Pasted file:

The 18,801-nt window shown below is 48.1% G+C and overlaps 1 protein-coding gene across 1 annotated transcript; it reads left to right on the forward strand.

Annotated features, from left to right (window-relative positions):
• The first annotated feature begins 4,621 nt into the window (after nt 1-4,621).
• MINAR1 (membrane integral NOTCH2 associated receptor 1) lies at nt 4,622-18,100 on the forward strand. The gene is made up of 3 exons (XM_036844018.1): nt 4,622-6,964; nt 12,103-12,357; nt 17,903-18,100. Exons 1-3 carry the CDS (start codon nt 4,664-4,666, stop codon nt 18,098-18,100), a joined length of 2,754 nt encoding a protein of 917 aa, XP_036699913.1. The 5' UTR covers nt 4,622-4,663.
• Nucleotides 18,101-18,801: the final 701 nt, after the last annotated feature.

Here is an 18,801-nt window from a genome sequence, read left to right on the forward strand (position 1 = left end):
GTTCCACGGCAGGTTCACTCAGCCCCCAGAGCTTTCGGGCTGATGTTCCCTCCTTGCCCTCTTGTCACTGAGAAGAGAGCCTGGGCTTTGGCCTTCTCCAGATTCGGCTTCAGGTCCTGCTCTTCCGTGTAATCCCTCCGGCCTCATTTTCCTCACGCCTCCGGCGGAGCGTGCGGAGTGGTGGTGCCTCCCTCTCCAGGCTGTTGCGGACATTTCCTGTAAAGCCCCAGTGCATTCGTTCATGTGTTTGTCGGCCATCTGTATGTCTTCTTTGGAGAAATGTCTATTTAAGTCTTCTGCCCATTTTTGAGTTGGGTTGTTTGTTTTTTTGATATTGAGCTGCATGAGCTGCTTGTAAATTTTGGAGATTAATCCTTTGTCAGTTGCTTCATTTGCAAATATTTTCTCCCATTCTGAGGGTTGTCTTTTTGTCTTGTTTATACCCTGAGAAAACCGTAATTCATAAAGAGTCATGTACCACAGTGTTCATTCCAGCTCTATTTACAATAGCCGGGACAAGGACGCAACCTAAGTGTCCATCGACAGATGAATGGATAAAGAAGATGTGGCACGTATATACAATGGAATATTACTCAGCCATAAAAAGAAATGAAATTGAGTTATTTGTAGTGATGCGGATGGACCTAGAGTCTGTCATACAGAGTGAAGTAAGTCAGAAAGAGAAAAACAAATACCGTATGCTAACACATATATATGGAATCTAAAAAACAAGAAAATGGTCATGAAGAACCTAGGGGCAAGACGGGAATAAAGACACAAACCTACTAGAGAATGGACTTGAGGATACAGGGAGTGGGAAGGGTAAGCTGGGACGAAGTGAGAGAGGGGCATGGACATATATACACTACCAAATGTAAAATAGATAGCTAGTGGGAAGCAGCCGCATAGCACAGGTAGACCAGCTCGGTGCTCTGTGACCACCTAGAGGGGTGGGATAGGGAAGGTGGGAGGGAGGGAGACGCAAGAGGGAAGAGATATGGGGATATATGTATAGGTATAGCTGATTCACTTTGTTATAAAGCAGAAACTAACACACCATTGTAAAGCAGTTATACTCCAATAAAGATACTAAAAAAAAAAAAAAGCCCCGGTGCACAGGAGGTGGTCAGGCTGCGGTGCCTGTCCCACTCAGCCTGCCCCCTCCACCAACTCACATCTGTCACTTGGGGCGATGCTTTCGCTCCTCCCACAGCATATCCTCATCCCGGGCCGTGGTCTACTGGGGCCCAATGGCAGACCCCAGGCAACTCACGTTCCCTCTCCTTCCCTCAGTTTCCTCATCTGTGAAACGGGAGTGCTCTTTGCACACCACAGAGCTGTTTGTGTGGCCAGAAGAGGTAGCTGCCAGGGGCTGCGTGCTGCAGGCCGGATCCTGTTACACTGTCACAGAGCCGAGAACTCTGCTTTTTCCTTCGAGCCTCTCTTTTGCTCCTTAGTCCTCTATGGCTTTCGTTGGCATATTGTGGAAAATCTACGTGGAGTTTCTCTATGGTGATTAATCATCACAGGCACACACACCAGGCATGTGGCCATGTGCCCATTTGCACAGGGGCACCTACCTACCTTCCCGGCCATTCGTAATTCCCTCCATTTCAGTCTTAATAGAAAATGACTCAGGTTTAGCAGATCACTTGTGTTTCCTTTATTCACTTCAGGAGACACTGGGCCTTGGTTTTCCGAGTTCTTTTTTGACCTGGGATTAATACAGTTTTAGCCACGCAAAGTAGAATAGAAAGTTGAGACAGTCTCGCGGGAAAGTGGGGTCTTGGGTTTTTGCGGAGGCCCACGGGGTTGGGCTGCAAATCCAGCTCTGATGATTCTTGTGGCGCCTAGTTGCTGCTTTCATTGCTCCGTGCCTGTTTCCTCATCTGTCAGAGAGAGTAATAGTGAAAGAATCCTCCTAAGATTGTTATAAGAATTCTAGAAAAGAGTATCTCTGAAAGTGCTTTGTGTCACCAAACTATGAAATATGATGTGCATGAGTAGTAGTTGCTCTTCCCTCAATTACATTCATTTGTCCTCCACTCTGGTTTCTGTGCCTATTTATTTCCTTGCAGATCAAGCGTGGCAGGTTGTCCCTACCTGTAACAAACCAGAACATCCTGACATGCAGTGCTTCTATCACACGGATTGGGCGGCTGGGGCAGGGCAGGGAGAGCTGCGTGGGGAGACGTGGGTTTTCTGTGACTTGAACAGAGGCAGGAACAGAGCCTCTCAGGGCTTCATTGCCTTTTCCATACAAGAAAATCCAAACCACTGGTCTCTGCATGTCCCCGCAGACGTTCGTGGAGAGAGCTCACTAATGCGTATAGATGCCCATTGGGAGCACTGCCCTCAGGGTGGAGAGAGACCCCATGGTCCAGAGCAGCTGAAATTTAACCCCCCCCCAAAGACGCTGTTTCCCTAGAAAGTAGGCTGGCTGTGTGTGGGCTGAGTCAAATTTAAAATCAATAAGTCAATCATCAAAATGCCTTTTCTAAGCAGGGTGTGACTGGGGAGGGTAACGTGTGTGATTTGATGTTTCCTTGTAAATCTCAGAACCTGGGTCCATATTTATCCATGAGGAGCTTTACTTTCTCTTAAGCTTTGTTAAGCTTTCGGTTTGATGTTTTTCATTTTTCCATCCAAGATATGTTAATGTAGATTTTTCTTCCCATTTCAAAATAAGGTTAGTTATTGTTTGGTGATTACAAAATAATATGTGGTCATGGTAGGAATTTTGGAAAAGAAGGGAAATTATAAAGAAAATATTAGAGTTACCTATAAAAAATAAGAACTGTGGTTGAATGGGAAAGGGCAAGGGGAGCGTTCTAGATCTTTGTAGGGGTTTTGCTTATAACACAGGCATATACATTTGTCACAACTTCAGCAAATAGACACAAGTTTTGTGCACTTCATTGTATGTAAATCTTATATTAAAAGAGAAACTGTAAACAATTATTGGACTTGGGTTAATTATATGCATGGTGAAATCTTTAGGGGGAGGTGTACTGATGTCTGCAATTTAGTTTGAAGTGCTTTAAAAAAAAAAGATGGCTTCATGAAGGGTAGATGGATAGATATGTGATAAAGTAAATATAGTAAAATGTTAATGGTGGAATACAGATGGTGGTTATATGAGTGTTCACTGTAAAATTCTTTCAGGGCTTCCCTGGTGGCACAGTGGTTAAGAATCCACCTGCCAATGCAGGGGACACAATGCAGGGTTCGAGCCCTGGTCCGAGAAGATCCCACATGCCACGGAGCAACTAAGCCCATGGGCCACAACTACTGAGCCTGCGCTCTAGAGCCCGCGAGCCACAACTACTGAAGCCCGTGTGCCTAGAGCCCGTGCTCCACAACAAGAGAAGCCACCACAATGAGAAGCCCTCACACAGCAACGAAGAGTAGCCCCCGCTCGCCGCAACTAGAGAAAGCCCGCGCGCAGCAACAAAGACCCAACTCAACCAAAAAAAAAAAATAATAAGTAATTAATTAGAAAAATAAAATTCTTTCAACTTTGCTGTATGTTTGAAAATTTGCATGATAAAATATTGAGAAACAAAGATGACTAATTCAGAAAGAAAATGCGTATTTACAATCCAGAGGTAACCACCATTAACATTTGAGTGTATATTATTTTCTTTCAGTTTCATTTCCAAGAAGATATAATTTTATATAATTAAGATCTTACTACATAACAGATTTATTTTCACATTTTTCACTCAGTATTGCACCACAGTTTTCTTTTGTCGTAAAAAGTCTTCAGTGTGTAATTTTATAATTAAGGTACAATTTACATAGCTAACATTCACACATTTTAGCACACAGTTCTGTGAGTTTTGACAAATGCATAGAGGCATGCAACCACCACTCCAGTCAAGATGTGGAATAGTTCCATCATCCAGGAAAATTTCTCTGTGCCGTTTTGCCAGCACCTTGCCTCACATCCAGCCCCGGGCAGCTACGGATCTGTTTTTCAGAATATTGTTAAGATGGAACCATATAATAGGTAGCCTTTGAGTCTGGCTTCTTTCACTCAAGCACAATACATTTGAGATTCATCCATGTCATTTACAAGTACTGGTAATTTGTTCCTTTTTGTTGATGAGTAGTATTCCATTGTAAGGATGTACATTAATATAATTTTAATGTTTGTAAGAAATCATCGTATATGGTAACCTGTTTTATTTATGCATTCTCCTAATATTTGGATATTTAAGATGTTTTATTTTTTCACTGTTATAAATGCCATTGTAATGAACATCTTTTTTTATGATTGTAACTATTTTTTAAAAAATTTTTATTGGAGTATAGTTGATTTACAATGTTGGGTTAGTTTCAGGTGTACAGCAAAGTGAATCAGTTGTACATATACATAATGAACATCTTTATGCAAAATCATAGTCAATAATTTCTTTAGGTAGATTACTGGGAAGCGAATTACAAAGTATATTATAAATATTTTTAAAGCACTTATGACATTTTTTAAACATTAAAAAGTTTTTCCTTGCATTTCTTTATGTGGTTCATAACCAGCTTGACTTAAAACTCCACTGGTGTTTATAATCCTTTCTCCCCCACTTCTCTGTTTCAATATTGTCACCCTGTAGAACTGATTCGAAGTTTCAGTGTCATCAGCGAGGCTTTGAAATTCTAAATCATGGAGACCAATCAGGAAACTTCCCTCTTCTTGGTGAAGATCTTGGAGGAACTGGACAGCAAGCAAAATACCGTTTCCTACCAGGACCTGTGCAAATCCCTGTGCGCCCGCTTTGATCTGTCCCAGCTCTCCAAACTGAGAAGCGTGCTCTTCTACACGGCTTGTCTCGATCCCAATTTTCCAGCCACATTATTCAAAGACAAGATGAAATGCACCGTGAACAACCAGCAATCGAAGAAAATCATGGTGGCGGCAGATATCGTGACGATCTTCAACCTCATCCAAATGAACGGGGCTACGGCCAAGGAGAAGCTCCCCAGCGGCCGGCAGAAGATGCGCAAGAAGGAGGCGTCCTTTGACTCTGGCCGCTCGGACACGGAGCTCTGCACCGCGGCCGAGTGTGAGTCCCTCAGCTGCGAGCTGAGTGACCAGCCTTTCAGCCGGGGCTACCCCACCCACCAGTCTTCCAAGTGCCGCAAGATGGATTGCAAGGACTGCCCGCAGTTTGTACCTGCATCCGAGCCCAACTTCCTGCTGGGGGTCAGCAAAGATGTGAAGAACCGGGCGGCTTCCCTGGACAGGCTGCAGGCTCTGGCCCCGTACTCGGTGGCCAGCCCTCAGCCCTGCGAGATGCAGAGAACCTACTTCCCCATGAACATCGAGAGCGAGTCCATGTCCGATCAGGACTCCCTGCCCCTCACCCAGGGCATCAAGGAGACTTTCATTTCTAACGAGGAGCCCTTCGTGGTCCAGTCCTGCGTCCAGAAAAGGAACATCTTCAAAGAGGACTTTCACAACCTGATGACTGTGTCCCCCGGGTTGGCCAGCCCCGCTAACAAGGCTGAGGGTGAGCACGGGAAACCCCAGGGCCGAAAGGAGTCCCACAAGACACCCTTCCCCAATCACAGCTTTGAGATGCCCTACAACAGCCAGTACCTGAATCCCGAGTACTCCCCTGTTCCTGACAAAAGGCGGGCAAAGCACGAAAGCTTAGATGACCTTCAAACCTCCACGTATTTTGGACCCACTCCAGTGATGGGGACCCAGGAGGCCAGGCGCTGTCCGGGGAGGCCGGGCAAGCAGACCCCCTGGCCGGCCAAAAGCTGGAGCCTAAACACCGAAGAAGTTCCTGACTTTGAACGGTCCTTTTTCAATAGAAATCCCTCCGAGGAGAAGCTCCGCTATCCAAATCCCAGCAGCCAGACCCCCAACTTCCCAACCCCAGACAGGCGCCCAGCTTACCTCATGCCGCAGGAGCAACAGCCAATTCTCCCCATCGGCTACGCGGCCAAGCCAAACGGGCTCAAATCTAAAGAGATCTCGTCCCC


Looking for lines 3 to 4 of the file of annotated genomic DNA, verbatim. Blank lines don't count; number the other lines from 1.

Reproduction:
• The first annotated feature begins 4,621 nt into the window (after nt 1-4,621).
• MINAR1 (membrane integral NOTCH2 associated receptor 1) lies at nt 4,622-18,100 on the forward strand. The gene is made up of 3 exons (XM_036844018.1): nt 4,622-6,964; nt 12,103-12,357; nt 17,903-18,100. Exons 1-3 carry the CDS (start codon nt 4,664-4,666, stop codon nt 18,098-18,100), a joined length of 2,754 nt encoding a protein of 917 aa, XP_036699913.1. The 5' UTR covers nt 4,622-4,663.